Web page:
Breaking Through Regulations

For the first time on U.S. soil, 100 drones flew up all at the same time, synchronized to create a light orchestra in the sky. And the work required special approval.

According to Intel, “FAA (Federal Aviation Administration) drone regulations limit individuals and businesses from flying multiple drones simultaneously without special exemption. Since unmanned aerial systems (UAS) can pose risks to the busy and complex U.S. airspace, the FAA has taken incremental steps to address any hazards from the proliferation of drones.”

After working with the FAA by conducting several tests and providing walkthroughs of the technology used for Drone 100, Intel became the only company to ever receive a Section 333 Exemption for multiple unmanned aerial vehicles (UAVs) per pilot, allowing them to launch 100 drones in Palm Springs, California.

1000 Drones Next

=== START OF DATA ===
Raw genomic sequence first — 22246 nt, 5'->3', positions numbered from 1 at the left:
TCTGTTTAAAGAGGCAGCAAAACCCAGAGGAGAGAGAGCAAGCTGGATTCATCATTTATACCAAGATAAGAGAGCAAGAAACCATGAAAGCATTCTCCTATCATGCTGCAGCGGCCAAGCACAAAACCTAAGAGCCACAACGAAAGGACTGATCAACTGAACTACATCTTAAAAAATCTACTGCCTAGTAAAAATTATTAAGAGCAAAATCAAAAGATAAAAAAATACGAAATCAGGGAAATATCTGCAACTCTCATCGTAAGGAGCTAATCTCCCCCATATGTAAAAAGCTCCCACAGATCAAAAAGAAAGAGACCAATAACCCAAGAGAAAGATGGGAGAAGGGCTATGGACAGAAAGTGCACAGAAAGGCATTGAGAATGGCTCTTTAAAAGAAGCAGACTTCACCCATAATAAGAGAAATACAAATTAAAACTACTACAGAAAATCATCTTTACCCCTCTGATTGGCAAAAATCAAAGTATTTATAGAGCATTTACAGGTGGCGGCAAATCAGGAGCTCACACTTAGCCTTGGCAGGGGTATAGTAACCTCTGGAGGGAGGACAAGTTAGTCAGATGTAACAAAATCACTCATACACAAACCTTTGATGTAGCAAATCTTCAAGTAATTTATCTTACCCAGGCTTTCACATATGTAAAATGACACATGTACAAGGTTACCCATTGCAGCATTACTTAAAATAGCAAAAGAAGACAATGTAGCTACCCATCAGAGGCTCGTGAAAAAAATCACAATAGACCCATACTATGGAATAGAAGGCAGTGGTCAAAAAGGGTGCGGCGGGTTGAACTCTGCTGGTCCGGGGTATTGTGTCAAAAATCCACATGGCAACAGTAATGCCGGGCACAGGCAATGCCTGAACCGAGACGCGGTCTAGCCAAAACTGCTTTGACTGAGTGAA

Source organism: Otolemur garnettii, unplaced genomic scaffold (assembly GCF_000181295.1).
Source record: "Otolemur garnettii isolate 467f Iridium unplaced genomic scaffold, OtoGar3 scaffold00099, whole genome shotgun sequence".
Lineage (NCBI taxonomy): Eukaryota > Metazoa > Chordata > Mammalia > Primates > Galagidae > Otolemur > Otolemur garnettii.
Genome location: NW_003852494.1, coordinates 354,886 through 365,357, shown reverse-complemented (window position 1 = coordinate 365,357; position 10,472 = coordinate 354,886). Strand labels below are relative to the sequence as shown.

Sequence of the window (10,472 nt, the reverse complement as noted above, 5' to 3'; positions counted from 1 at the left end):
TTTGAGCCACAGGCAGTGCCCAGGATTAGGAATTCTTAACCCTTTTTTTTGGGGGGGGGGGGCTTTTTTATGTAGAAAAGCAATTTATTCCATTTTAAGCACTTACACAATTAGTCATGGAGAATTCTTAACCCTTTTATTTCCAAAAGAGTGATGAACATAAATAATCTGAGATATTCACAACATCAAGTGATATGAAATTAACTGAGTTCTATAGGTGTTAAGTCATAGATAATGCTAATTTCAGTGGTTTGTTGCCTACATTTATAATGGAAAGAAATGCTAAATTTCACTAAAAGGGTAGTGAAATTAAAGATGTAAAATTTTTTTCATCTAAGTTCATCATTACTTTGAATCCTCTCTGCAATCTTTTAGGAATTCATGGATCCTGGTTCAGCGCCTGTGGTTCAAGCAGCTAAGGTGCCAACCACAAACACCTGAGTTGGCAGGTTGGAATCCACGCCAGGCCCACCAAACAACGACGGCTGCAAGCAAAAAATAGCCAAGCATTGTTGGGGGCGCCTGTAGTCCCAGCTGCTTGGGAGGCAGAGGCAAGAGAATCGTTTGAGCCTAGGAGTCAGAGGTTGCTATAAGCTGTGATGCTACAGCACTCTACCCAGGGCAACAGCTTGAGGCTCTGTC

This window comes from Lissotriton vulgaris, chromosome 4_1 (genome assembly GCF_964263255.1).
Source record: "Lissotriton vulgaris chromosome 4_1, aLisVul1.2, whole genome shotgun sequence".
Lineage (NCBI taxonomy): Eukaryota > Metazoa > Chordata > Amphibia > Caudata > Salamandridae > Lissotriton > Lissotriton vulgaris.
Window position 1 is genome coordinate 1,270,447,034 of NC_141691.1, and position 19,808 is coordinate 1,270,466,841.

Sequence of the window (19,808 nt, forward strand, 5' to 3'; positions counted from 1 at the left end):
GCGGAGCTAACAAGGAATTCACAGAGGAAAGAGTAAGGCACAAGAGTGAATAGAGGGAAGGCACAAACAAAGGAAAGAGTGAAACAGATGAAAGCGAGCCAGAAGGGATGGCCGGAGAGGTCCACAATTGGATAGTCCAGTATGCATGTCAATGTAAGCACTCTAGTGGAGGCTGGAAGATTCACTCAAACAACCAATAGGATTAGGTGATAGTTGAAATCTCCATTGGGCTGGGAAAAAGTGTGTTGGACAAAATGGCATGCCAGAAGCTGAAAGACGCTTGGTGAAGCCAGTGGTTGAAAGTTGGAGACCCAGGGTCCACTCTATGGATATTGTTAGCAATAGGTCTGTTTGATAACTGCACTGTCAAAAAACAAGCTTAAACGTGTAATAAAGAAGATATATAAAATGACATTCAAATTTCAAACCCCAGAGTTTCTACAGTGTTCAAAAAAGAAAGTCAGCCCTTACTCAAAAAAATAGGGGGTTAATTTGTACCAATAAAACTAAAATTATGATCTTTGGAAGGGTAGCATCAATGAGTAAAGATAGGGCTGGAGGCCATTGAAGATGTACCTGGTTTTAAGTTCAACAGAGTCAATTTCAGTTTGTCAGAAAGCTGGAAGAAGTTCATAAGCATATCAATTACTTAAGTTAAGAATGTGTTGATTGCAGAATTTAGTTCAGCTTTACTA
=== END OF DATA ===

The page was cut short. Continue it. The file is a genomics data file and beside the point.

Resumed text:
The event, dubbed Drone 100, was held earlier this year at the Ahrenlohe Airfield in Germany, which broke the previous Guinness World Record of 50 unmanned vehicles in the air at a time. In collaboration with Ars Electronica Futurelab, Intel came up with a program that allowed the synchronized movements and light from the drones.

“We worked with the FAA, walked them through what our technology can do, step by step,” Natalie Cheung, drone product manager at Intel, says. Only four laptops were needed to control all 100 drones. And Cheung says demonstrating the full process including safeguards in automation and control played a huge role in gaining the exemption from the FAA.

Josh Walden, Senior VP and General Manager of the New Technology Group at Intel, says they intend to introduce Drone 100 for performing in stadiums and events where big populations turn up. He also says their vision is to stretch technology limits, as well as FAA regulations, to one day go from simultaneously controlling a hundred drones to a thousand over time.

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